Personally, I have held Bible studies for college students in my off-campus dorm, participated in a puppetry ministry for 5 years, and taught both Vacation Bible School and Sunday School.

    I was deeply involved in the religion (to teach it, you sort of have to be) and in the church. And quite secretly (to most of my family), I left both with some very deep scars and much rancor. There were so many reasons why, that now enumerating them would take more time than I care to discuss them.

    The main idea, though, was basically this: I no longer felt my path lay with Christianity. It was too rigid, its people too shallow and hypocritical, and there was not enough inclusion for me to feel comfortable. Questions went wholly unanswered, queries turned away as blasphemy. A simple "because it's God's will" no longer satisfied. Once I got past the brainwashing stage of taking it all on "faith," it was over for me. The more I studied outside the Bible, the more inconsistencies I found; instead of anchoring me in Christianity, it helped carry me away from it. Once caught in the undertow of truth, I could no longer paddle my way back into it. And I did try--tried for years. I drifted for a while afterward, trying desperately to get back, and found it a futile struggle. Once having seen the holes that gaped in the rhetoric, and seeing that no one had the answers I was looking for (for there were none to be found, and this I truly believe), I had to accept that it was over for me. I was no longer a Christian.

    And I still miss that belonging feeling in a way. Unless you've belonged to a church or a religious group like it, you probably won't know what I'm talking about. But this overweening sense of "I am right, this is where I belong, and I am accepted as right and belonging" just envelops you and keeps you "safe" within the church's grasp. I missed that feeling I had as a child, mind-numbing though it was for me. Once I began to question and find no answers, that feeling began to dissipate, my "otherness" was beginning to show (even to others, not just myself), and I haven't gotten it back since. It's a hard thing for me, even now, with Paganism, this "each unto his/her own." It's a beauty and a curse, for one such as me who has always felt this "I'm ok, you're ok" gestalt. I still miss it, sometimes, but places like MW make it easier. And MW is more true to my life experiences, anyway, as I married a former Muslim man, lol.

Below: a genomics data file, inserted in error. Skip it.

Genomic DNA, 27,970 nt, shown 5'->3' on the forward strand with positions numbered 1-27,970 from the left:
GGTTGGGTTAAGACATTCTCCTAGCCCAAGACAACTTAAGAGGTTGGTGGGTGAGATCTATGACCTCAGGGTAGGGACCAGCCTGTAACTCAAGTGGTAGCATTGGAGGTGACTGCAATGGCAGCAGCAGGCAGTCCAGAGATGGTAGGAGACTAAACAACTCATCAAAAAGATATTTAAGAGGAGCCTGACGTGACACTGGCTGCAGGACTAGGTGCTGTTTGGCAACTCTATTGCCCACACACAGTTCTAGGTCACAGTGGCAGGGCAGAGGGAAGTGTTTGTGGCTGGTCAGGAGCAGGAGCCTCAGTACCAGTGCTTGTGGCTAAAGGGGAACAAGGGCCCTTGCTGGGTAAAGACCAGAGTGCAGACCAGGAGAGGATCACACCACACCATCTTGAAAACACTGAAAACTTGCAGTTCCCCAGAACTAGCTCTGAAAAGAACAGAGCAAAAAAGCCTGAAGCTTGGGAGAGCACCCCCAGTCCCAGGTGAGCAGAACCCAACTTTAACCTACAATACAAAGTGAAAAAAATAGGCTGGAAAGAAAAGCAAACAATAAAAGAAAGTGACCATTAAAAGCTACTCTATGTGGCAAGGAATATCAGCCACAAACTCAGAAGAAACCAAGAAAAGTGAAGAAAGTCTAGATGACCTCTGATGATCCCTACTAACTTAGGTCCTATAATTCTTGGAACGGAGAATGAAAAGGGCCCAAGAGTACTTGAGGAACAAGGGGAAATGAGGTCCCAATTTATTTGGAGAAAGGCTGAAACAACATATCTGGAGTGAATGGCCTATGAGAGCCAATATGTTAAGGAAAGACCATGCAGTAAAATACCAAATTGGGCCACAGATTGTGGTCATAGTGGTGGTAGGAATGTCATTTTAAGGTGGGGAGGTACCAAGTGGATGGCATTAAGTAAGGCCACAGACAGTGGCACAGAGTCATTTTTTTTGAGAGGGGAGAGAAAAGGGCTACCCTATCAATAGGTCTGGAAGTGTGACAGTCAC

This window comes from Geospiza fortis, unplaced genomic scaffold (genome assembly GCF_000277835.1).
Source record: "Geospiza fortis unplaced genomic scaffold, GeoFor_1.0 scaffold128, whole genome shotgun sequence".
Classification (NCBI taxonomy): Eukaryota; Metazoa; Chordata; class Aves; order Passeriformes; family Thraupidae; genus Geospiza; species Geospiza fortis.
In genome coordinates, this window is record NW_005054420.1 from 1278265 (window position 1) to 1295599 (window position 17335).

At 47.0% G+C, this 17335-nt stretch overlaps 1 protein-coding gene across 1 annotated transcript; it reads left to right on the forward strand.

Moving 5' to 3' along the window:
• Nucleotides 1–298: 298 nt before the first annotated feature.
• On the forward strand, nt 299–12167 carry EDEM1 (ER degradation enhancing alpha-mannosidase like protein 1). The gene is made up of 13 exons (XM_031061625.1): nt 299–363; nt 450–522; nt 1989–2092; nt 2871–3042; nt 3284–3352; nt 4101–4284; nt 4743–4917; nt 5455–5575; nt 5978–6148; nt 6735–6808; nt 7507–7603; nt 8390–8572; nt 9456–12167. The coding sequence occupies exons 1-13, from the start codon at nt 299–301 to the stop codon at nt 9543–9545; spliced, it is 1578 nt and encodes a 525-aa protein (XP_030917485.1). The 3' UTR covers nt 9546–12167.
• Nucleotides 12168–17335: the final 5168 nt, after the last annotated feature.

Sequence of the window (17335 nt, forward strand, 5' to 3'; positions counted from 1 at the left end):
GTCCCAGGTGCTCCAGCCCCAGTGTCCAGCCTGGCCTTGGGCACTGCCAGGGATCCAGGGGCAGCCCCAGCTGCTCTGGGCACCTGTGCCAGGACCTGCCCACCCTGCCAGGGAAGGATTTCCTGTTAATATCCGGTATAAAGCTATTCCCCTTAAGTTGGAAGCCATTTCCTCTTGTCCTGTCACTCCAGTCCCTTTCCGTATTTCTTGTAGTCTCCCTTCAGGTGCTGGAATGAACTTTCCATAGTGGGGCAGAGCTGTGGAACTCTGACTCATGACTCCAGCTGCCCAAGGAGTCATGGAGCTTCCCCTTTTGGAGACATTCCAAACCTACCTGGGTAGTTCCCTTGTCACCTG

And yes, I do realize that not all Christians/Pagans/Muslims/Atheists/Satanists/Martians are one way. But some DO follow a pattern, hence our ability to label them as such, and it is those particular characteristics that I have come across and then based my opinions and actions on. Not particularly negative or positive, just such that I had to choose one way or the other, and in choosing, chose AGAINST Christianity. Not one Christian could persuade me otherwise.

    Ok, so I apologize b/c I wasn't going to go into all this, but eh, I get wordy, lol.

  8. #48
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    Please do NOT read if you are sensitive about Christianity

    I was Christian from birth to around my early 20’s. I left for the following reasons (in chronological order):

    First, I couldn’t get a sensible answer to logical problems, like “The Bible says that those in heaven will be able to see those in Hell – how could I be happy watching torture?”
    Or “Why did god have to sacrifice himself to himself in order to change a rule he made himself?”

    Etc. More are here: http://www-personal.engin.umich.edu/...j4xlogical.htm

    Then I read the Bible, and found lots of nasty stuff, in addition to things that didn’t fit with modern science.
    (discussed in chapter 5 of my history)

    Then I learned about the history of Christianity, and realized it is has had a bloody, cruel history, and that the doctrines were put together by many people in the centuries after Jesus’ death. (discussed in Chapter 6)